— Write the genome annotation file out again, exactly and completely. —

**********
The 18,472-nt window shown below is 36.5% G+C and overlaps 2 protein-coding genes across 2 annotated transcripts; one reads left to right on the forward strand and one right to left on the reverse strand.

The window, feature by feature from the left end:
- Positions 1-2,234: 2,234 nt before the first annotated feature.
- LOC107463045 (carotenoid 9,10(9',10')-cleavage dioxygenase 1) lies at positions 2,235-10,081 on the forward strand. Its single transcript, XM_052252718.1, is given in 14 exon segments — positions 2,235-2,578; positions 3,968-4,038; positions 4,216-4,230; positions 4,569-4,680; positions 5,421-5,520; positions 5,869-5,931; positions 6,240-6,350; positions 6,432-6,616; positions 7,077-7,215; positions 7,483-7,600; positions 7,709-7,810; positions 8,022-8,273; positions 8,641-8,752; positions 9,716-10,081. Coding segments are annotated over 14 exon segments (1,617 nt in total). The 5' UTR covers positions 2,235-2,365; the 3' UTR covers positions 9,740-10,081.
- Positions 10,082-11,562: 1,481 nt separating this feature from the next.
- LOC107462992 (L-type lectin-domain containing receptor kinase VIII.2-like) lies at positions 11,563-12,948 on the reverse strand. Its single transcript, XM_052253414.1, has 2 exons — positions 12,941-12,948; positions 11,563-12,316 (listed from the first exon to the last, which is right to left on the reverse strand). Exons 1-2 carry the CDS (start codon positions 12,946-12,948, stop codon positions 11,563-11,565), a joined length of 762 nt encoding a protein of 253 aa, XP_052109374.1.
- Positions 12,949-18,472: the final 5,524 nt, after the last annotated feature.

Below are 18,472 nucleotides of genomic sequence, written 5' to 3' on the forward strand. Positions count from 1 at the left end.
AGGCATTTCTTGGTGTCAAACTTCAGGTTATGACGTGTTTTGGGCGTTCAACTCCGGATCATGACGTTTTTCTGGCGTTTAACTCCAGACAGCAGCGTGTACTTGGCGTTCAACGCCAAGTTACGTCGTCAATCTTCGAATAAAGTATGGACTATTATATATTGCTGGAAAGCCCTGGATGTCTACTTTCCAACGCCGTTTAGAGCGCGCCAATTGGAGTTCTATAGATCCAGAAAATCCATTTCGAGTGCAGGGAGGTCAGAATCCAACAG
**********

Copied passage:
The 18,472-nt window shown below is 36.5% G+C and overlaps 2 protein-coding genes across 2 annotated transcripts; one reads left to right on the forward strand and one right to left on the reverse strand.

The window, feature by feature from the left end:
- Positions 1-2,234: 2,234 nt before the first annotated feature.
- LOC107463045 (carotenoid 9,10(9',10')-cleavage dioxygenase 1) lies at positions 2,235-10,081 on the forward strand. Its single transcript, XM_052252718.1, is given in 14 exon segments — positions 2,235-2,578; positions 3,968-4,038; positions 4,216-4,230; positions 4,569-4,680; positions 5,421-5,520; positions 5,869-5,931; positions 6,240-6,350; positions 6,432-6,616; positions 7,077-7,215; positions 7,483-7,600; positions 7,709-7,810; positions 8,022-8,273; positions 8,641-8,752; positions 9,716-10,081. Coding segments are annotated over 14 exon segments (1,617 nt in total). The 5' UTR covers positions 2,235-2,365; the 3' UTR covers positions 9,740-10,081.
- Positions 10,082-11,562: 1,481 nt separating this feature from the next.
- LOC107462992 (L-type lectin-domain containing receptor kinase VIII.2-like) lies at positions 11,563-12,948 on the reverse strand. Its single transcript, XM_052253414.1, has 2 exons — positions 12,941-12,948; positions 11,563-12,316 (listed from the first exon to the last, which is right to left on the reverse strand). Exons 1-2 carry the CDS (start codon positions 12,946-12,948, stop codon positions 11,563-11,565), a joined length of 762 nt encoding a protein of 253 aa, XP_052109374.1.
- Positions 12,949-18,472: the final 5,524 nt, after the last annotated feature.

Below are 18,472 nucleotides of genomic sequence, written 5' to 3' on the forward strand. Positions count from 1 at the left end.
AGGCATTTCTTGGTGTCAAACTTCAGGTTATGACGTGTTTTGGGCGTTCAACTCCGGATCATGACGTTTTTCTGGCGTTTAACTCCAGACAGCAGCGTGTACTTGGCGTTCAACGCCAAGTTACGTCGTCAATCTTCGAATAAAGTATGGACTATTATATATTGCTGGAAAGCCCTGGATGTCTACTTTCCAACGCCGTTTAGAGCGCGCCAATTGGAGTTCTATAGATCCAGAAAATCCATTTCGAGTGCAGGGAGGTCAGAATCCAACAG